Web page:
Employed or Self Employed – put to the test in Beauty Industry

A young mum has won an employment tribunal against her former boss who took 55 per cent of her earnings and failed to pay her the minimum wage before allegedly sacking her by text.


Megan Lloyd, 22, worked for six months as a beauty therapist at The Headonist in Campo Lane, Sheffield city centre, from August 2019 to February 2020.

She was a new mum having given birth to a daughter just a few months prior and was looking to earn some cash to help towards the cost of raising her baby.

However, she ended up earning very little with the owner of the salon, Jordanna Nichols-Turley, taking 55% of her earnings instead of an hourly rate before sacking her when Megan raised concerns.

Megan said in her final month she took home just £104 for four weeks’ work and she claims she was dismissed by text the day after she flagged the issue over her employment to Ms Nichols-Turley.

The claimant questioned her self-employment status as the owner of the salon wanted her to work all the hours on Friday and Saturday rather than coming and going like a self-employed person would. She also questioned her and didn’t accuse her of anything. The claimant was more than reasonable and just asked if the respondent could look into the advice she had been provided and the following day the Claimant was sacked.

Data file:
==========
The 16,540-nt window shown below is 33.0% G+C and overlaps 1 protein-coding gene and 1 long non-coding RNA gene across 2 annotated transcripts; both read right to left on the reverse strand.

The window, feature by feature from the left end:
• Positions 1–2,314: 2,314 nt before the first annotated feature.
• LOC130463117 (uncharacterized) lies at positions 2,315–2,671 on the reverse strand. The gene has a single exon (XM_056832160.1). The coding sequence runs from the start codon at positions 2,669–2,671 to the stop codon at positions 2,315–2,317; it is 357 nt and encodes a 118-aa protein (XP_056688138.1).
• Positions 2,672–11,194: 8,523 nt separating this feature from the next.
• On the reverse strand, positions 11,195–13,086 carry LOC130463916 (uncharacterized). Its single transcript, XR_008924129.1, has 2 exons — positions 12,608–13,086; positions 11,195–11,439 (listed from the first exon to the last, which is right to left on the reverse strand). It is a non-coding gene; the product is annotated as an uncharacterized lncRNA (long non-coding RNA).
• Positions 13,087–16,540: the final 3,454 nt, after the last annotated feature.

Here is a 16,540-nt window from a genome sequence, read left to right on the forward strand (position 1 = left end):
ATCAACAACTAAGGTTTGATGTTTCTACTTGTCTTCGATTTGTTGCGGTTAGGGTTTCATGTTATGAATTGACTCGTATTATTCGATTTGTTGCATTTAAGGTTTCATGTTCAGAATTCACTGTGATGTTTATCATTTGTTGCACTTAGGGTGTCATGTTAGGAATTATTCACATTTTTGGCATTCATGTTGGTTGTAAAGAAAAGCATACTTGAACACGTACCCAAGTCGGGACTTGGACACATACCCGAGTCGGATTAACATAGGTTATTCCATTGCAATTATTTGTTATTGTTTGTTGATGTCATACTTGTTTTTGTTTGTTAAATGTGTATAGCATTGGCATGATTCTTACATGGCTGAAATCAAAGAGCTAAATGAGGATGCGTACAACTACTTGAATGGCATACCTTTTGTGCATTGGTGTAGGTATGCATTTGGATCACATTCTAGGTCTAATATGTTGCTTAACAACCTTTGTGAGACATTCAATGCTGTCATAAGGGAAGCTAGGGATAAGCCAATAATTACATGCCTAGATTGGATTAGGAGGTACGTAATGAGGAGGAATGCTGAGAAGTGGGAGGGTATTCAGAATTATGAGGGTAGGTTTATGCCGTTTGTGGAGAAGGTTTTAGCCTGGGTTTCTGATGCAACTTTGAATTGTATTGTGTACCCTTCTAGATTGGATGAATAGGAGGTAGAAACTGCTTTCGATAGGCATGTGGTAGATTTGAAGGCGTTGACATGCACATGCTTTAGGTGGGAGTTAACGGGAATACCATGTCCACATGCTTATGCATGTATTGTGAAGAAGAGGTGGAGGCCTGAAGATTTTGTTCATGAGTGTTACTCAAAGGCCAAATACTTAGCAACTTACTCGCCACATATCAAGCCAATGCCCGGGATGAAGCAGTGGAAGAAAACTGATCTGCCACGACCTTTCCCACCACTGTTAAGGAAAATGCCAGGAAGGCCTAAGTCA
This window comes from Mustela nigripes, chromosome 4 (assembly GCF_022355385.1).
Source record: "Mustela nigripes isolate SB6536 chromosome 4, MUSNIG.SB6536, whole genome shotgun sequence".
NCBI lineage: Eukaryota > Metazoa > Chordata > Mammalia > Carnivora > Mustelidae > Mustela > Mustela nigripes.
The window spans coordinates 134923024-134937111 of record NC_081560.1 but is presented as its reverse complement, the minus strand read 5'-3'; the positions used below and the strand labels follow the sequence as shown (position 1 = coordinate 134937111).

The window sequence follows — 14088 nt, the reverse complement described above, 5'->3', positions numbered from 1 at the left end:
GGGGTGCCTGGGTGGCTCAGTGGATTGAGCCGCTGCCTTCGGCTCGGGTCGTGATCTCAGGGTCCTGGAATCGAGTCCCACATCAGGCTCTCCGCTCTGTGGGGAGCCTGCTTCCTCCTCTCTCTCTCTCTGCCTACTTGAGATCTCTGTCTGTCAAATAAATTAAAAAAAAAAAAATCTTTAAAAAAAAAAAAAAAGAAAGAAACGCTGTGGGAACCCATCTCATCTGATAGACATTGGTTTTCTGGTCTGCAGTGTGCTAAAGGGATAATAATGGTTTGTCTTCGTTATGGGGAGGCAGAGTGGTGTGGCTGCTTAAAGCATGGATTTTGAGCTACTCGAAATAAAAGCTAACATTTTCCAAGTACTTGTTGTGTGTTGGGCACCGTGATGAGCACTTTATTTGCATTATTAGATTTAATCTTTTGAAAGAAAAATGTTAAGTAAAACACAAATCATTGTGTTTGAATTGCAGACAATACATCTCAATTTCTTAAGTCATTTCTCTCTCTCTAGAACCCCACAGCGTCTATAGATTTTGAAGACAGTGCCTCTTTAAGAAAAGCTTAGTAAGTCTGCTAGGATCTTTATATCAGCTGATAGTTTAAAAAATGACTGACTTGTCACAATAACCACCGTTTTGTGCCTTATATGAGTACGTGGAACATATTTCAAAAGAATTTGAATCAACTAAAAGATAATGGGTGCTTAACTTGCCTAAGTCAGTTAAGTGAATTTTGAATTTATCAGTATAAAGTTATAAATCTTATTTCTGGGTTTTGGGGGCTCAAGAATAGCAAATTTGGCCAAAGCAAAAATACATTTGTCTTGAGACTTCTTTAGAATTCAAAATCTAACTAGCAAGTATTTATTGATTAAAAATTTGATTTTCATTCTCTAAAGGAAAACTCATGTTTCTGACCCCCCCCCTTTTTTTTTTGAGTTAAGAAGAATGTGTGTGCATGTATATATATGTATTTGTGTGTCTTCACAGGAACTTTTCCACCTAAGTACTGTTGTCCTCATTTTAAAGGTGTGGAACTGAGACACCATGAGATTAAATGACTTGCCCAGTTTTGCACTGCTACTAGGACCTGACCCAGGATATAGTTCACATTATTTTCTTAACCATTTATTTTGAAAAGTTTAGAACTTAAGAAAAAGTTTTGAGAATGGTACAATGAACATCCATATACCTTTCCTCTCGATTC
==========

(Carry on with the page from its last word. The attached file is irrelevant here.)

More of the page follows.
The claimant stated that she thought the respondent knew exactly what she was doing and she didn’t like it when somebody called her out on it.

Determined to push for answers and get the money she was owed, the Claimant took her case to an employment tribunal.  She was given £283.38 in respect of the respondent failing to pay her minimum wage, £554.90 as a result of failure to pay nine days’ holiday pay and an extra £4605.54 in compensation for the unfair dismissal.

With an extra £246.40 also given, it meant in total she received just shy of £5,700.

The claimant always said she was keen to win the tribunal to highlight how salons can employ people under a “false employment status”.

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